Similar to school leadership and professional development, the report found investments in teacher training have a direct correlation to improved learning outcomes. EduQuality is currently strengthening the program’s teacher mentor training, focusing on an effective model that enables schools to institutionalize an ongoing process of teacher professional development, observation and feedback, and coaching. This is especially important in low-fee schools that often have higher rates of teacher turnover and need to frequently onboard and train new educators. The model combines digital and in-person training, with a focus on modeling and practicing practical pedagogical skills during training sessions.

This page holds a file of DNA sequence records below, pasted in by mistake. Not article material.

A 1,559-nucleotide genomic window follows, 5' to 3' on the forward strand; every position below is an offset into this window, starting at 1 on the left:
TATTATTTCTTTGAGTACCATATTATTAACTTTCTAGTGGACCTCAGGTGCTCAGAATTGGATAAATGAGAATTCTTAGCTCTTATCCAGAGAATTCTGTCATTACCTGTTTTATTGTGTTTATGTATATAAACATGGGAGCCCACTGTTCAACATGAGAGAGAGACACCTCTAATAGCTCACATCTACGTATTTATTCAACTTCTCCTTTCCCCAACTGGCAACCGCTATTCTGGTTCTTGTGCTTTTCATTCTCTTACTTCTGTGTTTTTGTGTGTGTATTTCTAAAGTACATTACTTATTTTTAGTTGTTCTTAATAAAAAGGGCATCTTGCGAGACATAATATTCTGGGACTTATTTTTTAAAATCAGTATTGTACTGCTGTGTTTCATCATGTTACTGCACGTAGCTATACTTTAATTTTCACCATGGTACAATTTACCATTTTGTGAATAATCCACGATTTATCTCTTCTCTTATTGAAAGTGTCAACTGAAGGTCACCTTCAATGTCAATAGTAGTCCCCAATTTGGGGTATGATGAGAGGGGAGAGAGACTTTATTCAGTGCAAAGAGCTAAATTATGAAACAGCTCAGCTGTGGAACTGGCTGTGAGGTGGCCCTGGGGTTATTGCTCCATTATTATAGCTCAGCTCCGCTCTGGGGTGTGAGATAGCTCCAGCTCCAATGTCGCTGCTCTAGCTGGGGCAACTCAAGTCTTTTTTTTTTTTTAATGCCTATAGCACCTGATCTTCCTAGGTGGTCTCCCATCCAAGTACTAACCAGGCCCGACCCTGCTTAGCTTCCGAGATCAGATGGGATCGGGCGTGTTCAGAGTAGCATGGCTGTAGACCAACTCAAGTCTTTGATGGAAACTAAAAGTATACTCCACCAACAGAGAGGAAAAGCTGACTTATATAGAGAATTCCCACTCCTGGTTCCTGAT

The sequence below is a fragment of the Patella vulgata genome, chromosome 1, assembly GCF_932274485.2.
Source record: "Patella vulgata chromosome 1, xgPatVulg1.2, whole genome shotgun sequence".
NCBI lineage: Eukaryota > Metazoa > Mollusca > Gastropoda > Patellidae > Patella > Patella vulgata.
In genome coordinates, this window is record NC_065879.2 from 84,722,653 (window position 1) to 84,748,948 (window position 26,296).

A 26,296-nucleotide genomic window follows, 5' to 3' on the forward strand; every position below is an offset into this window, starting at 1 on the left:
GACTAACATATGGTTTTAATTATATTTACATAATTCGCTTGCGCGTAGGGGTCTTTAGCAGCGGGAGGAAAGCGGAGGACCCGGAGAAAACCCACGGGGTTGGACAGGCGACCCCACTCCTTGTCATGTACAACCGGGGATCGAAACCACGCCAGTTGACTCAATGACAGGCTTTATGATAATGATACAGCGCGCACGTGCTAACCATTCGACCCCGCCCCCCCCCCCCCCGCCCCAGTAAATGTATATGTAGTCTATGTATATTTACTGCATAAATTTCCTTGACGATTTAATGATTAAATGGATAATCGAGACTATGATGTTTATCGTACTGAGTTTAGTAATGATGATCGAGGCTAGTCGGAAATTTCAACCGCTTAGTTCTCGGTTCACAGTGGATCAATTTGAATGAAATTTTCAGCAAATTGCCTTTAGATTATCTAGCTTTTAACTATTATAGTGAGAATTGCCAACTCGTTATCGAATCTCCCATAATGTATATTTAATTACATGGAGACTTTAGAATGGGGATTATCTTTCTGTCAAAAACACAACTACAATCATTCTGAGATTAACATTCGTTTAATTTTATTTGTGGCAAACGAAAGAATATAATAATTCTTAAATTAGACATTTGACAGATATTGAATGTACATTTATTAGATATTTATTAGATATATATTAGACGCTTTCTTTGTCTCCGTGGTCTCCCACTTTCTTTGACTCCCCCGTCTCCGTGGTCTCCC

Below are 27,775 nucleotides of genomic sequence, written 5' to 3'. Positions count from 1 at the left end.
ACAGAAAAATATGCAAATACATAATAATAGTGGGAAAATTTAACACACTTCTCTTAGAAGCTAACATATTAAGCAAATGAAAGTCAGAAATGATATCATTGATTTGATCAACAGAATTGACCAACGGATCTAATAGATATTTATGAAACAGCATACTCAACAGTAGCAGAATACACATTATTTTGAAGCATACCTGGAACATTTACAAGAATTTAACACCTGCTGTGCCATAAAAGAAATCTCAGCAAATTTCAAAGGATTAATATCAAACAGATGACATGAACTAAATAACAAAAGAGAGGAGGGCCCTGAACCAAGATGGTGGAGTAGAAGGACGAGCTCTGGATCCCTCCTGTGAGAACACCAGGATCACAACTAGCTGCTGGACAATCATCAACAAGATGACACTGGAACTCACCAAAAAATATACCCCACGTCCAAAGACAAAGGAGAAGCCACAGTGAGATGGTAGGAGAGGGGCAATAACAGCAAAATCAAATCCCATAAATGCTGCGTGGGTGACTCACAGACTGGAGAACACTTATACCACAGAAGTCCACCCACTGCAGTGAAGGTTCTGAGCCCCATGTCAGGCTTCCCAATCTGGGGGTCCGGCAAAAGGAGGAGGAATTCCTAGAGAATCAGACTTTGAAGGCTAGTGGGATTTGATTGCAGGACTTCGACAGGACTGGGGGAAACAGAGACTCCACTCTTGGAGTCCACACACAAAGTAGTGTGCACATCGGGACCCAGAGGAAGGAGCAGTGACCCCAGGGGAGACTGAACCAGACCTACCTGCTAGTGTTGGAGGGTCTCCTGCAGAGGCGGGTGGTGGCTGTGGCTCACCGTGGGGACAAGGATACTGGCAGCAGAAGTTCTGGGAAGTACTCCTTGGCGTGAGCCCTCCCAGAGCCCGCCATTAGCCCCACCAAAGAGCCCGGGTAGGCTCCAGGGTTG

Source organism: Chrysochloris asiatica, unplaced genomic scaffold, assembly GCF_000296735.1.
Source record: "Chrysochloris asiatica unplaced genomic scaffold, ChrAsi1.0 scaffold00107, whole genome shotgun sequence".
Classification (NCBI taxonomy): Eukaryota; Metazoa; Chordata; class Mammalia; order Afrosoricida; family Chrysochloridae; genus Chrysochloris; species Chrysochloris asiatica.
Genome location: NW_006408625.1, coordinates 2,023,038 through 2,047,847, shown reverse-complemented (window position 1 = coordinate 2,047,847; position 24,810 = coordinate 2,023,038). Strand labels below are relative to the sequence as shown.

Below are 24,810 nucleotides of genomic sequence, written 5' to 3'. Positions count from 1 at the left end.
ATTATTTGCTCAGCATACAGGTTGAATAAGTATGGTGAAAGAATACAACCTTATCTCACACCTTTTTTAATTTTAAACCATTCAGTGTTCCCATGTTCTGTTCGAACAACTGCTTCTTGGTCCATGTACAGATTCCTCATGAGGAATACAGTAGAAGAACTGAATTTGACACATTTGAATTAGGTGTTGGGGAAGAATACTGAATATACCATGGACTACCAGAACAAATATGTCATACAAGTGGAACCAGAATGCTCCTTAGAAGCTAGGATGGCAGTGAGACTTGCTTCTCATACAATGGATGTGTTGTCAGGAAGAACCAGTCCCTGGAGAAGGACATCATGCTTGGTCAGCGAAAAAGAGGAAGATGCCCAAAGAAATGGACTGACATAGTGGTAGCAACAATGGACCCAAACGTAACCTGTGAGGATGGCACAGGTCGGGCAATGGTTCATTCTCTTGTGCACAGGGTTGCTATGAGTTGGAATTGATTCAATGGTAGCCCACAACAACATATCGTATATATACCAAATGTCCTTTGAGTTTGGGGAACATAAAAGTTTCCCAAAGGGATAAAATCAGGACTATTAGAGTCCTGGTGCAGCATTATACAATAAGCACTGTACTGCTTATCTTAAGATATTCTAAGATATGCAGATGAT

Research partnerships and reports like these are one way that EduFinance is looking to increase the knowledge and awareness of the impact that our core investments are having on learnings outcomes and the future employability of children who benefit from the program.

EduFinance is grateful to the the following graduate student teams who focused their efforts on these important research topics from the Munk School of Global Affairs, University of Toronto:

Learning Outcomes Report: Tea Cimini, Justin Raposo, Bushra Rahman, Shaquille Morgan, overseen by Professor Rajshri (Raji) Jayaraman.

Labor Market Outcomes Report: Shlomit Broder, Madeleine Foley, Rachel Pagdin, Mackenzie Rice, Michelle Verbeek, Sorena Zahiri, overseen by Professor Rajshri (Raji) Jayaraman.

The full reports can be found here on the Opportunity EduFinance website.